Cynthia Fountaine is a professor of law at Southern Illinois University in Carbondale, Illinois, where she focuses on issues relating to the powers of government and access to justice, with particular emphasis on the federal courts’ role in enforcing individual rights. She was appointed to the Illinois Supreme Court Commission on Professionalism in 2014.
Why did you want to become a lawyer?
I wanted to be a lawyer since I was pretty young—in high school or maybe even before that. I wanted a career in which I could make a difference, and I grew up observing the power of law to make a difference in people’s lives. The law was very appealing to me for that reason. Then, almost immediately after I began law school, I knew I wanted to be a law professor. I’d come from a long line of teachers and so I had the teaching bug. I also loved writing and thought that an academic career would enable me to combine all the things I’m passionate about into one career.
What I didn’t expect was how deeply satisfying my work with students would be. I can’t think of any better career than helping young lawyers move toward accomplishing their goals and, in so doing, making a positive impact in their communities and the profession.
What advice would you give women entering the legal education profession?
First and foremost, find your passion and follow it. Second, find a network of mentors and colleagues who will help you find the pathways to achieving your goals. Also, take risks and try new things. Be open and ready to take advantage of opportunities that come your way. But, also, look for ways to create your own opportunities to be successful. Laugh a lot and don’t hesitate to let students see who you really are.
You’ve taught professionalism courses at SIU Law. What unique professionalism challenges face the next generation of attorneys?
I’ve taught Professionalism as well as Professional Responsibility (aka Legal Profession or Legal Ethics). I think the next generation of lawyers faces many new challenges one of which is being able to nimbly respond to changes in the way legal services are delivered. We have had a relatively static model of legal services delivery in the past, and that needs to change for several reasons.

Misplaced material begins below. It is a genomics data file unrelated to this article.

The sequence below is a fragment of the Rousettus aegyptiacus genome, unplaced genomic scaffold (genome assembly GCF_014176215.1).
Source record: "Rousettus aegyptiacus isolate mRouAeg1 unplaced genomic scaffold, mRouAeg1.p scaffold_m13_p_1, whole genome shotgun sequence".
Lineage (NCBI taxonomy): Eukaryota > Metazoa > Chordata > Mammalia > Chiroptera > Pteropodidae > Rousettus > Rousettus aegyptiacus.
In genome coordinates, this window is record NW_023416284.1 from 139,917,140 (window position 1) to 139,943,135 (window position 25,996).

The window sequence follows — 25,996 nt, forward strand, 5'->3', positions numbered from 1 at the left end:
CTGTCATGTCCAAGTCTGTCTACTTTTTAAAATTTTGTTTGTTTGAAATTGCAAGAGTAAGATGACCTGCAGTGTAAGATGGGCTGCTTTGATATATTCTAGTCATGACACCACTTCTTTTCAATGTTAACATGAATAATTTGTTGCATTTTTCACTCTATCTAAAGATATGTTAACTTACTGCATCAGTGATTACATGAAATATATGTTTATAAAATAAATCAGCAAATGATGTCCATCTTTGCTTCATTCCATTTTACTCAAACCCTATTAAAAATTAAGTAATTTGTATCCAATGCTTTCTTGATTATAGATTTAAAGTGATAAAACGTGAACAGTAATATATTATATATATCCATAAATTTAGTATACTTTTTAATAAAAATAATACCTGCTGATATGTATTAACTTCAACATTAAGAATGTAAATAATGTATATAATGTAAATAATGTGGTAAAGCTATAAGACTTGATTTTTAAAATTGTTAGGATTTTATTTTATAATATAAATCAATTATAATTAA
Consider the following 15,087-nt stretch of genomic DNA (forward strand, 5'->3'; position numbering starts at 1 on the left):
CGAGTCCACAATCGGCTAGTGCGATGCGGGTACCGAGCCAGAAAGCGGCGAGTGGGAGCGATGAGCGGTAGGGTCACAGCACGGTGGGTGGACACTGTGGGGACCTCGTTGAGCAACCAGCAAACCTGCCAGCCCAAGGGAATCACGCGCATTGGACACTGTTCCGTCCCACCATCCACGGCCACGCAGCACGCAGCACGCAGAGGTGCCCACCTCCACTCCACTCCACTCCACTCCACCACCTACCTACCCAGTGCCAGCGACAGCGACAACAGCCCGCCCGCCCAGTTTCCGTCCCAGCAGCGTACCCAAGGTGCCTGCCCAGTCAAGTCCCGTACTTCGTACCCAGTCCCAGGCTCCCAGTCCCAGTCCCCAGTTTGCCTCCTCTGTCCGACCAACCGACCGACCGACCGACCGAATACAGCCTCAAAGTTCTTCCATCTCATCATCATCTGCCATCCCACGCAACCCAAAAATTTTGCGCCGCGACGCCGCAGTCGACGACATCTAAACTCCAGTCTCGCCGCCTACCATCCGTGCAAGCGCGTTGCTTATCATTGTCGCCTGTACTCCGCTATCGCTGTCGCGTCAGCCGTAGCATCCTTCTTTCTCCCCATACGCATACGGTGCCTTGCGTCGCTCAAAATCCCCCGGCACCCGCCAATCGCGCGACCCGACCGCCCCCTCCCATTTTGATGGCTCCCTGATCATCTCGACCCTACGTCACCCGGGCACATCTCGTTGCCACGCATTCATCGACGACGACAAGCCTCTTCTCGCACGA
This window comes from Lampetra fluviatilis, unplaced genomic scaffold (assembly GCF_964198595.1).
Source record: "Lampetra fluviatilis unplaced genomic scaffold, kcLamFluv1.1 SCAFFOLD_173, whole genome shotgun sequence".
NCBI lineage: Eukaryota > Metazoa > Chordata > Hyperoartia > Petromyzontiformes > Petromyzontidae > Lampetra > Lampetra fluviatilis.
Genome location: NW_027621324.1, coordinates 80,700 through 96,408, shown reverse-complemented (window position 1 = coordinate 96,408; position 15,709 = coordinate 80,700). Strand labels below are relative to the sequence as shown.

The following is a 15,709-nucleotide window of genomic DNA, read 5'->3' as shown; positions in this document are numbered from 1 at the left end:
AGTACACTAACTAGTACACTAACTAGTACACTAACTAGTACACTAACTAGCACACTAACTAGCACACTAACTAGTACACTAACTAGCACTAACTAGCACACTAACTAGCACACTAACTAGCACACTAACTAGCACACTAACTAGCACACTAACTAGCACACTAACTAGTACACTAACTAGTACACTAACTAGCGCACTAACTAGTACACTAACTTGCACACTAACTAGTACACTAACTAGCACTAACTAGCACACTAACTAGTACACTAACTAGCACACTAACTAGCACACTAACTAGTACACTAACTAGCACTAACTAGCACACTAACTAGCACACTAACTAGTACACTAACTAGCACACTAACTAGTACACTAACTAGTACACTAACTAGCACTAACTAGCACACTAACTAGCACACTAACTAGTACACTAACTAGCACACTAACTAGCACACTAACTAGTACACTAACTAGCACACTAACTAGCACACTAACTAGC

One is that there is still a staggering amount of unmet legal need and lawyers need to figure out how to serve clients who have little or no access to legal services. Another is that technology is revolutionizing the way we live; we need to learn how to take advantage of what technology offers in terms of more efficient and better provision of legal services.
The profession will face other challenges, of course, in this increasingly globalized legal environment; but it’s going to be incumbent on the next generation of lawyers to develop and implement new business models that will improve access to justice for everyone.
How can lawyers encourage civility and professionalism in new attorneys?
There are so many things lawyers can do, but I think most fundamentally, lawyers can treat other lawyers—as well as clients and adversaries—with respect, kindness and empathy. I think that by modeling professional behavior and civility, new attorneys will come to understand the expectations as well as the ideals of professionalism.
I think it’s important to work with law students to instill the values of civility and professionalism from very early in their legal education. As you mentioned above, I’ve taught Professionalism—a unique course at SIU Law that enables students to begin to form their own professional identity in their first year of law school. One of the things I enjoy most about this course is the process the students go through in drafting their class’s Declaration of Professional Commitment.
As background for their drafting project, the students read and discuss various materials related to professionalism, civility and the lawyer’s role in ensuring access to justice. They always end up with a unique declaration that reflects their class’s personality and their own commitment to the professional values that we all hold dear.
In addition, I think that it’s important for lawyers to listen to and respect what new lawyers bring to the profession. It’s a two-way street, not a one-way street. Each generation of lawyers impacts the profession in meaningful ways, and we, the more experienced generation, need to be open to new ideas and new ways of doing things. We need to work with the new generation of lawyers to build an even better profession that serves our communities and our clients even more effectively.
How does CLE impact the Illinois legal and judicial communities?
CLE is so very important for many reasons, in addition to the obvious benefits of staying current on the law. As a self-regulating profession, we all have a responsibility to engage actively in improving the profession, and CLE provides lawyers with opportunities to do this. I’m especially proud of the role of the Commission [on Professionalism] in the new diversity CLE and wellness CLE requirements, and the online courses we’ve developed to enhance the delivery of CLE.
How do you spend your time outside of the Commission?
I spend most of my time as a law professor focusing on my students. It’s so inspiring to me to work with law students who have so much enthusiasm about the law. They are the future, and the future is bright. I also have a husband and two adult children who I enjoy spending time with.
Our commissioners are appointed by the Illinois Supreme Court. They consist of judges, lawyers and non-legal professionals who embody the ideals of professionalism. Meet other commissioners like Cynthia Fountaine here.